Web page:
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Texas State Sea Turtle

Kemp's Ridley Sea Turtle

Texas State Sea Turtle: Kemp's Ridley Sea Turtle

(Lepidochelys kempii)

Adopted in May 10, 2013.

Kemp's ridley sea turtle became the official state sea turtle of Texas when Governor James Richard "Rick" Perry signed House Concurrent Resolution No. 31 on May 10, 2013.

Oppe Elementary School, Galveston, is a magnet campus of Coastal Studies. Here, 24 fourth-graders, guided by science teacher Katie Blaser decided to embark upon a quest to name the Kemp's ridley sea turtle the official sea turtle of the State of Texas. The "Green Team," an after-school environmental group generally involved itself with community recycling drives and beach cleanup projects. Now, they decided that the endangered sea turtle needed their attention.

State Representative Craig Eiland, of Galveston, visited the Oppe Elementary fourth-graders and offered a primer on how to craft a bill and how to submit it to the Texas Legislature.

On January 23, 2013, Rep. Eiland filed House Concurrent Resolution No. 31 on behalf of the "Green Team."

Texas State Sea Turtle: Kemp's Ridley Sea Turtle

Texas State Sea Turtle: Kemp's Ridley Sea Turtle

Of the five sea turtle species that roam the Gulf of Mexico, the Kemp's ridley (Lepidochelys kempii) is the smallest with an average length of 23 to 27.5 inches (58.5 to 70 cm) and average weight of 100 pounds (45 kg). The Kemp's ridley is the only sea turtle with an almost circular upper shell. The young are dark gray in color but change as they mature. Adults are olive green above and yellow below.

  • Appearance:  grayish-green, nearly circular, top shell with a pale yellowish bottom shell
  • Diet: Their diet consists mostly of crabs; also shrimp, snails, clams, jellyfish, sea stars, and fish.
  • Habitat: They prefer open ocean and gulf waters with the females only coming ashore to lay eggs in beach sand. Young Kemp's Ridley sea turtles float on large mats of sargassum (a type of brown algae) in the Gulf of Mexico and Atlantic Ocean.
  • Range: Kemp's ridley sea turtles are found in the coastal waters and bays of the Gulf of Mexico and Atlantic Ocean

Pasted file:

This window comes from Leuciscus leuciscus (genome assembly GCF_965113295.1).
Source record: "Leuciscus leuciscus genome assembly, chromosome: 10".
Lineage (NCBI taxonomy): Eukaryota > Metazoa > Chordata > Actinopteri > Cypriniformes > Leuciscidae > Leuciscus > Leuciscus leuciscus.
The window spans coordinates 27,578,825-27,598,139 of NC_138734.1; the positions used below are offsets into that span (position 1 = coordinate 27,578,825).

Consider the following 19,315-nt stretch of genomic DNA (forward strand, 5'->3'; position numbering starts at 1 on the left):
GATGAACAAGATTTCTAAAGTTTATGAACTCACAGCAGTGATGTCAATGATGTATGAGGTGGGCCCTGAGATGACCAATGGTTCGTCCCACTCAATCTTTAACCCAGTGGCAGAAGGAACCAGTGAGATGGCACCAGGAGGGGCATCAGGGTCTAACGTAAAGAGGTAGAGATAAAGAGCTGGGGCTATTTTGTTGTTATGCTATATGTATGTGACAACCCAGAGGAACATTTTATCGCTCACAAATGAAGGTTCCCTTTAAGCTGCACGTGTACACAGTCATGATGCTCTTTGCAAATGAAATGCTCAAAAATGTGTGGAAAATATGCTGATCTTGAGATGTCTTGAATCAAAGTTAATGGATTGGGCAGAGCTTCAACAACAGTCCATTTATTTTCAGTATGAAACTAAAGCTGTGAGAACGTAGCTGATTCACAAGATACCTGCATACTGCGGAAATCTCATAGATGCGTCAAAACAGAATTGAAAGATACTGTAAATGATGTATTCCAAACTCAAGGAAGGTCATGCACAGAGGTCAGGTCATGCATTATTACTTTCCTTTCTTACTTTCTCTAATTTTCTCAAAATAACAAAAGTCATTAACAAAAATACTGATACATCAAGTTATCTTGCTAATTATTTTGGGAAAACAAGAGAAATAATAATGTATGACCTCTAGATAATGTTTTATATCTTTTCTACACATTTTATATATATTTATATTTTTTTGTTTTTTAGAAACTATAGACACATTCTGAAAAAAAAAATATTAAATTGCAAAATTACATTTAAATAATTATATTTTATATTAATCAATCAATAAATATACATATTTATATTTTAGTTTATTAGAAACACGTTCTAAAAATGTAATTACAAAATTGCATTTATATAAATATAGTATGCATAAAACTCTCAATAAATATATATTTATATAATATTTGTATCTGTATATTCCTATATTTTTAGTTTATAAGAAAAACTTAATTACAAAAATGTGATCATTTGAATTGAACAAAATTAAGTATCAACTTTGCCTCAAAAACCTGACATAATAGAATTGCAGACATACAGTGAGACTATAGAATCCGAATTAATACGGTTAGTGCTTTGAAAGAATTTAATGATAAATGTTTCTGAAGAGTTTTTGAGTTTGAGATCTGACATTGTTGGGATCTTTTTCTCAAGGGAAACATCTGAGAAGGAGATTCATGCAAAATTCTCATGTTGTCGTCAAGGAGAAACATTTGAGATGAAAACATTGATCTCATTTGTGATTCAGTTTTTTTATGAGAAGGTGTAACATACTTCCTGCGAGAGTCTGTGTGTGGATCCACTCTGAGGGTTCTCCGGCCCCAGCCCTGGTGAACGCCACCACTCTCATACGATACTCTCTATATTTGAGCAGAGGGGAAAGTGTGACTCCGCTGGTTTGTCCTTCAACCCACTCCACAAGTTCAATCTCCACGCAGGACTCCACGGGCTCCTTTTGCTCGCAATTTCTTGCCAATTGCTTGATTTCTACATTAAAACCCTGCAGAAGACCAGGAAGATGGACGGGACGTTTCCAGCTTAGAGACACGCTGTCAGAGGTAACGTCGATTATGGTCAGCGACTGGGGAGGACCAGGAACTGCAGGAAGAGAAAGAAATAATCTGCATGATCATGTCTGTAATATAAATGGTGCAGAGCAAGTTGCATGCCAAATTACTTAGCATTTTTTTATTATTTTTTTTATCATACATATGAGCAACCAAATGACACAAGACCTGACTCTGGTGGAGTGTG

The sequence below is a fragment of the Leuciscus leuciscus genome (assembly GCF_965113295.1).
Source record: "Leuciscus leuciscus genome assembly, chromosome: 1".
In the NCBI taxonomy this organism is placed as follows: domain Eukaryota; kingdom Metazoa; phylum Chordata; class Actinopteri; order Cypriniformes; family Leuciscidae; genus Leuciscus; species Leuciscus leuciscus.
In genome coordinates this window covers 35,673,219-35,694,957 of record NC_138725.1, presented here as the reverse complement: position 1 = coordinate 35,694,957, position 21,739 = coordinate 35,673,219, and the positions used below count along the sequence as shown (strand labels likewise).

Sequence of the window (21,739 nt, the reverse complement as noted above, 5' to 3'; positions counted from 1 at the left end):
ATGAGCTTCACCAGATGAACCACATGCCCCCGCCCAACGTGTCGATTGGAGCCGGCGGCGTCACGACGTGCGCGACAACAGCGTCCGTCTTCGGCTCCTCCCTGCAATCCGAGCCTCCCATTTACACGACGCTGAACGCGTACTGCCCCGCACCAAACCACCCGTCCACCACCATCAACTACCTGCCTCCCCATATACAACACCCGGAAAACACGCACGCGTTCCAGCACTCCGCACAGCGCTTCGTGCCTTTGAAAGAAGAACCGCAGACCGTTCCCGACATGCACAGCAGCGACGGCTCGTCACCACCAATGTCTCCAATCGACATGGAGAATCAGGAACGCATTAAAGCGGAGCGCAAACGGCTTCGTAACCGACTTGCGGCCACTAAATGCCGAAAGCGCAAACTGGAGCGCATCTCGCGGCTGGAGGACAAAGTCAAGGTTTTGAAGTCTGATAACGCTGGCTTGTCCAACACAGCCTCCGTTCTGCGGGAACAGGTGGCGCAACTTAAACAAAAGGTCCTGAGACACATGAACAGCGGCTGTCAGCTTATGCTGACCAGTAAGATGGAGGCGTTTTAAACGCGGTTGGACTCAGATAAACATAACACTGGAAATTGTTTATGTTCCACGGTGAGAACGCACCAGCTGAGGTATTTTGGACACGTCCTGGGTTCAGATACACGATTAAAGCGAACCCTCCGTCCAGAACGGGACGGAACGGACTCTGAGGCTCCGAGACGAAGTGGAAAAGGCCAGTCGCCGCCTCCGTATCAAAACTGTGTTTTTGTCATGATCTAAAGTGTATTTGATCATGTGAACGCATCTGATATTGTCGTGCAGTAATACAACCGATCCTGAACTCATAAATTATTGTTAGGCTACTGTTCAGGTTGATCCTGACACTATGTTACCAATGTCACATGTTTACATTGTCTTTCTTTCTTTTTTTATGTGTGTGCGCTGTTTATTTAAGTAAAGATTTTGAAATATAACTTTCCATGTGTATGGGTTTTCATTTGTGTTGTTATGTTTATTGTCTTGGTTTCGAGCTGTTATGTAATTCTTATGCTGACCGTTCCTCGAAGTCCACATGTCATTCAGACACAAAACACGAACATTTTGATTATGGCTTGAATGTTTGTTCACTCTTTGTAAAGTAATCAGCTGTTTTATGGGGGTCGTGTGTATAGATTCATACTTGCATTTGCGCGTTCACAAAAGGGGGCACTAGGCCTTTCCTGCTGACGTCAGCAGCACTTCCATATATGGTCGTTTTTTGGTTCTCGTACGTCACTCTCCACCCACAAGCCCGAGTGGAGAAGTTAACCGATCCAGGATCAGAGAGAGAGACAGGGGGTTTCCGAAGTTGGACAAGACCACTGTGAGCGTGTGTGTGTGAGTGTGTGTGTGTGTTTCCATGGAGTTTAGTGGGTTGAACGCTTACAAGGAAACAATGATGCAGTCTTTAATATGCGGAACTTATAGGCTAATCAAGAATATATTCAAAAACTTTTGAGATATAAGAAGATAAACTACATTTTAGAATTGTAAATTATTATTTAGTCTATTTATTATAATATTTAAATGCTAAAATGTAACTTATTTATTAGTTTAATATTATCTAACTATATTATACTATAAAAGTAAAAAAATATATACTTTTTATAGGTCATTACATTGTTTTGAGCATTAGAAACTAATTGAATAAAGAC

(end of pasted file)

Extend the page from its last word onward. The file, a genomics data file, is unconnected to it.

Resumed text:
• Predators:  Predators of the Kemp's Ridley sea turtle include humans (hunting, boat propellers, nets, and refuse), followed by natural predation by shore birds, sharks and other sea animals. Individuals surviving to adulthood may live 30 years and possibly up to 50 years
  • Nesting: Historic nesting records range from Mustang Island, Texas in the north to Veracruz, Mexico in the south. Most nesting occurs in Mexico. The main nesting beach is a 16-mile stretch of beach near the village of Rancho Nuevo in Tamaulipas, Mexico. Lesser amounts of nesting also occur at adjacent beaches in Tamaulipas and in Veracruz, Mexico. In the U.S., the majority of nesting occurs in Texas. More records have and continue to be from Padre Island National Seashore than any other location in the U.S. Nests have also been documented in North Carolina, South Carolina, Georgia, Florida, and Alabama; the first of these was recorded in the late 1980s.
  • Life History: Kemp's ridley turtles reach maturity at 10-15 years of age. On average every two years, females come ashore to lay their eggs. The males spend their entire lives at sea once they have hatched. The group of eggs laid by one mother at one time is referred to as a "clutch". During each nesting season, females lay from one to four clutches of eggs (average 2.5-3.0). One clutch can have from 50 to 130 eggs. Follow these links to find more details on habits of nesting Kemp's ridley turtles and habits of emerging Kemp's ridley hatchlings.
  • Endangered: Kemp's ridley is the most endangered species of sea turtle. The Kemp's ridley population underwent a devastating decline in the mid-1900's, primarily due to over-harvest of eggs and loss of juveniles and adults due to commercial fishing. Biologists did not know the location of the main Kemp's ridley nesting beach in Mexico until the early 1960's, when a film was discovered that showed an estimated 40,000 females nesting at Rancho Nuevo on one day. Biologists did not initiate protection efforts at Rancho Nuevo until the mid-1960s. Despite protection efforts by the Mexican government, the population continued to decline.